The Pinochet Extradition: HRW Update #2
(New York, October 14, 1999) On October 8, 1999, London Magistrate Ronald Bartle committed General Augusto Pinochet for extradition to Spain where he could stand trial for 34 counts of torture and one count of conspiracy to commit torture. Bartle's ruling was particularly significant for its treatment of the conspiracy charge and of the allegations of "disappearances" by Pinochet's regime. More . . .
Pinochet Decision Hailed
(New York, October 8, 1999) Human Rights Watch today hailed the decision of a British magistrate to commit Gen. Augusto Pinochet for extradition. The group specifically pointed to the judge's broad rulings on the conspiracy charge and Pinochet's use of "disappearances."
Pinochet Extradition Seen
(New York, September 30, 1999) As the extradition hearings of Gen. Augusto Pinochet closed today, Human Rights Watch expressed confidence that Magistrate Ronald Bartle would commit the former dictator for extradition.
Pinochet Extradition Hearings "Historic"
(New York, September 27, 1999) "Pinochet's victims have waited 25 years for this historic moment. For the Crown prosecutors to formally read out the charges of torture and conspiracy against General Pinochet is a measure of vindication for the thousands who were killed, tortured or ‘disappeared' by his regime."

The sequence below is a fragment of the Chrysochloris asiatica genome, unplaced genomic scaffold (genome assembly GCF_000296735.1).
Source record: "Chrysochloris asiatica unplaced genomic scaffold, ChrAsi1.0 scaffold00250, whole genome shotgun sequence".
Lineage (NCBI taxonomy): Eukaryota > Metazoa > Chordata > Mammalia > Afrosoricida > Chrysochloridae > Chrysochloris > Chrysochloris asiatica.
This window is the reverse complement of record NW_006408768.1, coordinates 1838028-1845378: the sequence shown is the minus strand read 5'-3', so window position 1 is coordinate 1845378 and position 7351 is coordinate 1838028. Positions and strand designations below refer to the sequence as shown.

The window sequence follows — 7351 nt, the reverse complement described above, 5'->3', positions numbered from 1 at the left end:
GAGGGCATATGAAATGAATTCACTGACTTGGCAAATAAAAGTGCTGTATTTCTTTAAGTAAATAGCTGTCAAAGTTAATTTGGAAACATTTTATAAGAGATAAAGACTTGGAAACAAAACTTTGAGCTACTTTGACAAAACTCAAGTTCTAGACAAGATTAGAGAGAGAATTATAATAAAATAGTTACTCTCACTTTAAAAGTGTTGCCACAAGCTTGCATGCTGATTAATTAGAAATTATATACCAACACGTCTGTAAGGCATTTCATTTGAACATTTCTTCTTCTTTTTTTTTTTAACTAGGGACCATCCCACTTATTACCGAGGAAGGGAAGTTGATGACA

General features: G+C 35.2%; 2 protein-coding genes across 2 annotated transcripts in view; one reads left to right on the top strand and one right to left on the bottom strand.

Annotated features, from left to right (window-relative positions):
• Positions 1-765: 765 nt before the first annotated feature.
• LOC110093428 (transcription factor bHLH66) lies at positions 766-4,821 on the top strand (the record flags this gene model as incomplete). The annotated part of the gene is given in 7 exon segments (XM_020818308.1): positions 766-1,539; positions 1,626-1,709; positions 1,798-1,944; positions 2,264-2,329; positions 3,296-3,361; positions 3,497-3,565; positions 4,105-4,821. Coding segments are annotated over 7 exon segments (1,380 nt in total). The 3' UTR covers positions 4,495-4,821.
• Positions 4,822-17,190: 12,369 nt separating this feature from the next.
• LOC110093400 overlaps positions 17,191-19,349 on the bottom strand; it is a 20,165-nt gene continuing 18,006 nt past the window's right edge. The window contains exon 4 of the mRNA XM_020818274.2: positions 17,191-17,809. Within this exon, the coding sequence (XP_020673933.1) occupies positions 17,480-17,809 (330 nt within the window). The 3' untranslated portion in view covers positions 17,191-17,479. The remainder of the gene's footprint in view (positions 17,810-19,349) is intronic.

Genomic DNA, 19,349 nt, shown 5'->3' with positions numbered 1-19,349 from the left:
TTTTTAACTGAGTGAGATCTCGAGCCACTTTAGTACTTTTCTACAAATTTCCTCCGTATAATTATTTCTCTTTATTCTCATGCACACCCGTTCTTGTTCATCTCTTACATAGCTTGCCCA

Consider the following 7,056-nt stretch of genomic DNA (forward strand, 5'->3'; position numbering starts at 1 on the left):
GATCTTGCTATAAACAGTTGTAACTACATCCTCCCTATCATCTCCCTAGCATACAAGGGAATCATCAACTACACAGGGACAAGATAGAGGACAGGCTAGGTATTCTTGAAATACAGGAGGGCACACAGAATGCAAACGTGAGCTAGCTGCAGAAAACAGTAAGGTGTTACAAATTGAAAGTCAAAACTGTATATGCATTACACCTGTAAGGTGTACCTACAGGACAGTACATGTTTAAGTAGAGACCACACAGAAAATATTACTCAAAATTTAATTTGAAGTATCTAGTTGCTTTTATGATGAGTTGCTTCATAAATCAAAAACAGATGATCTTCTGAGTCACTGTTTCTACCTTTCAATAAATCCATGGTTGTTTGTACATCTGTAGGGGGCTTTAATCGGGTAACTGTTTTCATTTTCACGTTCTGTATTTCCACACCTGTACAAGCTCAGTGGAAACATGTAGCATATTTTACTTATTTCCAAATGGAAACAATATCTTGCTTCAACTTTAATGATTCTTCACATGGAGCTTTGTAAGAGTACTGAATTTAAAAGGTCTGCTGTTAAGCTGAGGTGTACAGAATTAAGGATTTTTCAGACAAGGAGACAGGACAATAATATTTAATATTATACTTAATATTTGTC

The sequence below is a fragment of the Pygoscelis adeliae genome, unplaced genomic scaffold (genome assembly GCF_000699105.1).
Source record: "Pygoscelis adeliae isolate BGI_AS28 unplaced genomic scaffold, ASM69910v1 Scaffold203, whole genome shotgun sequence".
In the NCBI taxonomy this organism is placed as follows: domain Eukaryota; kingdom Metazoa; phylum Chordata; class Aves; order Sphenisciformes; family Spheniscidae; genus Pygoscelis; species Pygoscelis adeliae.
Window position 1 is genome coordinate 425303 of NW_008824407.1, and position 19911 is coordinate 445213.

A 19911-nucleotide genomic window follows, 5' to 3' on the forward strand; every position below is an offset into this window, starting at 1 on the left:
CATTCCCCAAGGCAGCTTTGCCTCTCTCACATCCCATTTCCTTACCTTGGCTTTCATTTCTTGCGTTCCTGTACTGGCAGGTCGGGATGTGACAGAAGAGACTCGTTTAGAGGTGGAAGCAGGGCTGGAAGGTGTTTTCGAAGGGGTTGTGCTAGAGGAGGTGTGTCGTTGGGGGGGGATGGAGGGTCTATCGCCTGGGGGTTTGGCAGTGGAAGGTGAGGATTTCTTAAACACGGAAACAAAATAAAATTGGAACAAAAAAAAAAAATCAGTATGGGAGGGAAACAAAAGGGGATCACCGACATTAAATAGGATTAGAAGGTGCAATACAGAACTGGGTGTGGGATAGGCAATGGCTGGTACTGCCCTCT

The Pinochet Extradition: HRW Update #1
(New York, September 20, 1999) On September 27, 1999, formal extradition ("committal") proceedings against Gen. Augusto Pinochet will begin. These proceedings are expected to last about a week. Human Rights Watch, which took part in the Pinochet hearings before the House of Lords, has prepared the following background paper to help untangle some complex legal issues.
CIA, State, NSC Documents Declassified On Chile
(June 30, 1999) The National Security Archive, Center for National Security Studies and Human Rights Watch hailed today's release of more than 20,000 pages of U.S. documents on Chile. The records, estimated to total more than 5,300 in number, were declassified pursuant to a February l, 1999 White House "tasker" directing U.S. national security agencies to collect and review for release documents "that shed light on human rights abuses, terrorism, and other acts of political violence in Chile."
British Decision on Pinochet Hailed
(London, April 15, 1999) Human Rights Watch today hailed the decision by the British Home Secretary to authorize extradition proceedings against former Chilean dictator Augusto Pinochet.
Pinochet Extradition Urged
(London, April 7, 1999) Human Rights Watch today called on the British Home Secretary, Jack Straw, to hold General Augusto Pinochet for extradition.
Rejection Of Pinochet Immunity Praised
(London, March 24, 1999) Human Rights Watch today expressed satisfaction that the House of Lords rejected Augusto Pinochet's bid for blanket immunity and that his extradition case would move forward. At the same time, the group criticized the Lords's ruling that Pinochet could not be pursued for crimes committed in Chile before Britain adopted the United Nations Torture Convention in 1988. More . . .
Pinochet's Case "More Flawed the Second Time Around"